There is a very detailed timeline of Faberge and the Romanoffs HERE
FABERGÉ: IMPERIAL JEWELER TO THE TSARS
Saturday, June 23 – Sunday, January 06, 2013
Discover the spectacular designs of Peter Carl Fabergé. the master goldsmith and legendary jeweler still celebrated for his inventive designs and meticulous craftsmanship, through a special exhibition, Fabergé: Imperial Jeweler to the Tsars.
The House of Fabergé has a reputation for turning the everyday into the extraordinary. Perhaps best known for Imperial Easter Eggs created for the Russian Royal family, the House of Fabergé also fashioned jewelry and luxurious gifts for many ruling families of Europe, as well as other wealthy patrons. From elegantly simple to breathtakingly ornate, the jewelry, clocks, picture frames, boxes and eggs in this collection have been thoughtfully selected to exemplify extraordinary materials and workmanship.
In recent years, the McFerrin Collection has become one of the world’s most important private collections of Fabergé. While many of the pieces in this collection have been featured individually in other exhibitions and publications over the past 60 years, this is a rare opportunity to see this magnificent collection.
EMPRESS JOSEPHINE TIARA
Fabergé created this diamond tiara around 1890. The stunning briolette diamonds were a gift from Tsar Alexander I to the Empress Josephine after her divorce from Napoleon Bonaparte. This piece is one of only a few tiaras ever made by Fabergé.
THE NOBEL ICE EGG
Tsar Alexander III commissioned the first egg ever created by the House of Fabergé in 1885 as an Easter present for his wife, Tsarina Maria Feodorovna. His son Nicholas II later commissioned such treasures for his wife Alexandra and for his mother, continuing a tradition that would last more than 30 years. Fabergé made eggs for only a small number of other clients; one of those was Swedish industrialist Dr. Emanuel Nobel, who commissioned this treasure between 1913 and 1914. This piece, a jeweled, enameled presentation egg, is also referred to as the “Snowflake Egg,” its shell ingeniously enameled and engraved to simulate the tracery of frost against a misted ground. It opens to reveal a “surprise”—a rock crystal and diamond pendant watch. The unique watch design was created specifically for Dr. Nobel and interpreted in other jewelry pieces by Fabergé, some of which Dr. Nobel gave as favors at his dinner parties. Several examples of these “ice jewels” are included in the exhibition.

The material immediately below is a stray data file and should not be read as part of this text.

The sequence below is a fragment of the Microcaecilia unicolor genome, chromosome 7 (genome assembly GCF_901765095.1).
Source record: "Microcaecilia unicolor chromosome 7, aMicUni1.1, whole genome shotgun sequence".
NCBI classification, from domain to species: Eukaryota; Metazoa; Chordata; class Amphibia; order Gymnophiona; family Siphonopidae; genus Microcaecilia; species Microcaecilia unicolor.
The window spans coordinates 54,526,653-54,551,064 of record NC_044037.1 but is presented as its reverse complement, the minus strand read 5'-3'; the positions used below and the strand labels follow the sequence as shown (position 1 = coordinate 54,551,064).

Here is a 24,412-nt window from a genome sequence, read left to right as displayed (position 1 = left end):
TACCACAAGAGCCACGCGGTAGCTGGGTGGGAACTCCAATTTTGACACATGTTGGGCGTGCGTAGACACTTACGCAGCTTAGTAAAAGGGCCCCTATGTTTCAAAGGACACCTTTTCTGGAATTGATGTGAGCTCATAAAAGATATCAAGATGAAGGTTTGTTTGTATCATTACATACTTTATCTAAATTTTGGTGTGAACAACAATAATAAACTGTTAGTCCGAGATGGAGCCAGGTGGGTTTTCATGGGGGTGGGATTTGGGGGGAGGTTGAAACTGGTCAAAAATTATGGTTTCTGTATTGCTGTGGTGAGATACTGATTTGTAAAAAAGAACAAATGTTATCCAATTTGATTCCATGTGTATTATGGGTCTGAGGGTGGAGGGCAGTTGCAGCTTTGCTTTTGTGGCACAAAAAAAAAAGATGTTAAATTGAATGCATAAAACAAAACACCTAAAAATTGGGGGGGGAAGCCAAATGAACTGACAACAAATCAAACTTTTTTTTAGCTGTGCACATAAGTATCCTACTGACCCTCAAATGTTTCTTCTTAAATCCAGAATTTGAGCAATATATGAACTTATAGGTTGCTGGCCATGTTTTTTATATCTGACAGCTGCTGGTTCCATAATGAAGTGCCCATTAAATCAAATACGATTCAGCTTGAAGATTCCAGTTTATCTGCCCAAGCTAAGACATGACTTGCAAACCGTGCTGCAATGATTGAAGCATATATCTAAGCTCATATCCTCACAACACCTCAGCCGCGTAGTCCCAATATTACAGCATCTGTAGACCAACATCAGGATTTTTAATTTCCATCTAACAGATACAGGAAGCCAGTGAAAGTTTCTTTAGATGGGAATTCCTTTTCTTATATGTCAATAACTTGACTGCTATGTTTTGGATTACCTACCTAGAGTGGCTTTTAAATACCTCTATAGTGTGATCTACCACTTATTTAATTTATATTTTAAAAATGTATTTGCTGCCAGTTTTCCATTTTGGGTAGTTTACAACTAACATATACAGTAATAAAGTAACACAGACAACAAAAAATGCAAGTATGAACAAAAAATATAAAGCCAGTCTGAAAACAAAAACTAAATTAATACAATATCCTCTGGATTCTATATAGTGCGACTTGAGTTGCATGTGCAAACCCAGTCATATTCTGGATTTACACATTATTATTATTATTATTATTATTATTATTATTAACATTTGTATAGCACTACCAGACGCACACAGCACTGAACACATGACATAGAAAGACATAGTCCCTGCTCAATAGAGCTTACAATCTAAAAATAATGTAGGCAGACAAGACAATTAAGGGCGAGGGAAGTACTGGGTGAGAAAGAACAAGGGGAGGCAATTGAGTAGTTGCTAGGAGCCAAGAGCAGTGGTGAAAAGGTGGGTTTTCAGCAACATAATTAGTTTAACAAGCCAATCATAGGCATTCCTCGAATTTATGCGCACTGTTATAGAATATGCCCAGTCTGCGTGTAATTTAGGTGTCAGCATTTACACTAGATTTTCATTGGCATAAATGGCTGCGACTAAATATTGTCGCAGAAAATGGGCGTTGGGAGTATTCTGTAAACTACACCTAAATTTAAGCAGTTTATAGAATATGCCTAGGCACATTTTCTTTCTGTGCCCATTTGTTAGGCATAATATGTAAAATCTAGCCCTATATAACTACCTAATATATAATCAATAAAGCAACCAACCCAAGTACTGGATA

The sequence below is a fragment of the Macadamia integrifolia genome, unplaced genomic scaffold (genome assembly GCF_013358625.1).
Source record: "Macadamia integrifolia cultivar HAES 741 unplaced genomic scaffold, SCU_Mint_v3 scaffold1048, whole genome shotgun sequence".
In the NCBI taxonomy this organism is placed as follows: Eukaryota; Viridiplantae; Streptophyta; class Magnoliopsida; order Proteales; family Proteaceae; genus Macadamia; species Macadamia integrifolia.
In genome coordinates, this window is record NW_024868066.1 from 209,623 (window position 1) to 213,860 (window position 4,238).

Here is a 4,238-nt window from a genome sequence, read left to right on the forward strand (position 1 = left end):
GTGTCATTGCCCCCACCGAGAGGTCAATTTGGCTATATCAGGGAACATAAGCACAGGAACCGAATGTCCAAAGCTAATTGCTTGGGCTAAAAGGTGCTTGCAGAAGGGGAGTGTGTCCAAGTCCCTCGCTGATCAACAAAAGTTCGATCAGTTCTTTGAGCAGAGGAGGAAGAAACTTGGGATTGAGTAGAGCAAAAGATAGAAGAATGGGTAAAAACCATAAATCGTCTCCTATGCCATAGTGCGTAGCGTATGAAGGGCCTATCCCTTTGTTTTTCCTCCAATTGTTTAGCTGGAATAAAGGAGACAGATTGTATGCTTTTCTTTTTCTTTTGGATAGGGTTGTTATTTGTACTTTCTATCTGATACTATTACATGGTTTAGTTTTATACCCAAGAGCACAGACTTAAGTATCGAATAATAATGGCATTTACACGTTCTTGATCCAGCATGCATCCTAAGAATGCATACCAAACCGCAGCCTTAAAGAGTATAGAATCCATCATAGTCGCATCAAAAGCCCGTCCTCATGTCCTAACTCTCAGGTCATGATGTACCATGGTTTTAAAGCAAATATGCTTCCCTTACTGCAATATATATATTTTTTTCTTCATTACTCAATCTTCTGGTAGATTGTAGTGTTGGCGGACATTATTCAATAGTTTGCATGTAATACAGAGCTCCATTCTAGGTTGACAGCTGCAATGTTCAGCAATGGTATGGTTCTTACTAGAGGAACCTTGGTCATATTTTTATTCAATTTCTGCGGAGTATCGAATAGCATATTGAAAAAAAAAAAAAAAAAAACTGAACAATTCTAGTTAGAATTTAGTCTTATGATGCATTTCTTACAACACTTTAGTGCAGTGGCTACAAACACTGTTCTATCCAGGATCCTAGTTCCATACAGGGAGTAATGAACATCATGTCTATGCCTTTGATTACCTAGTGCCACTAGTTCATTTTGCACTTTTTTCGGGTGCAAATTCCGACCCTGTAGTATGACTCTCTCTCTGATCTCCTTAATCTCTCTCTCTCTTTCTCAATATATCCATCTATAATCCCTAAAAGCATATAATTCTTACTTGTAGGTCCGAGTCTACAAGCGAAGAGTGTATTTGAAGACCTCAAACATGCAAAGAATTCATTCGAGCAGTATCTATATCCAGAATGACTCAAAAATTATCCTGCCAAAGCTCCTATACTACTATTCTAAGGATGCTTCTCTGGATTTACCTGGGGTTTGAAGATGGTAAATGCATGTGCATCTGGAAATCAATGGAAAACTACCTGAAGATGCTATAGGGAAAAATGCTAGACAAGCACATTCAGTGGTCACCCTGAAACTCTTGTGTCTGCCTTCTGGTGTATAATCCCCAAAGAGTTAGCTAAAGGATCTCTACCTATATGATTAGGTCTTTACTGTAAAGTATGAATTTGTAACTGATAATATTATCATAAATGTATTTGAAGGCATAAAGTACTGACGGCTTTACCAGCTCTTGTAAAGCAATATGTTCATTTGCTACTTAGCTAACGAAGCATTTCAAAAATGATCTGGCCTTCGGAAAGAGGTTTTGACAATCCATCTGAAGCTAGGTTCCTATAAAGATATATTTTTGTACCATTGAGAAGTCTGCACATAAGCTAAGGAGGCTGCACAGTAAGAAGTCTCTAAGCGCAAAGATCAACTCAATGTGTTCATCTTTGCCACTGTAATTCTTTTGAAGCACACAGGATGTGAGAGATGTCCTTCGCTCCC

FIRE SCREEN PICTURE FRAME
This intricately decorated picture frame (made between 1908-1917) of gold, platinum and enamel is meant to be viewed from both sides and is arguably one of the finest examples of gold work ever produced by Fabergé. One side features a photograph of Tsar Nicholas II, and the other his wife, Empress Alexandra Feodorovna. This was probably a gift from the Tsar to his mother, the Dowager Empress Maria Feodorovna. The form was most likely inspired by a fire screen, created by George Jacob that was in her apartment.
NICHOLAS II PRESENTATION BOX
The Imperial Russian court was renowned for the lavish gifts presented to foreign dignitaries visiting Russia. Fabergé made hundreds of presentation boxes, but many connoisseurs consider this his finest. Made of gold and decorated with enamel and diamonds, the box features the cipher of Tsar Nicholas II on the cover. The Emperor presented the box to Leon Bourgeois, a French politician and statesman in 1902. Bourgeois was one of 90 foreigners to receive a snuffbox with the Emperor’s initials.
|Gathered around the display of Faberge Eggs at the Bowers Museum
More than just eggs…the house of Faberge was kept busy by a popular and social Romanoff family. Dignified guests of the royalty expected a memento of their visit and Faberge stocked a room filled with tables of “presentation pieces” from boxes and cigarette cases to frames, clocks and snuff boxes.
I want to end with some of the really whimsical pieces from the collection clocks, bell pushes and hand carved in gem material…most functioned as cane or parasol handles.
|CARVED BOWENITE, GOLD ENAMEL AND JEWELLED CANE HANDLE,
WORKMASTER: MICHAEL PERCHIN, ST PETERSBURG, CIRCA 1900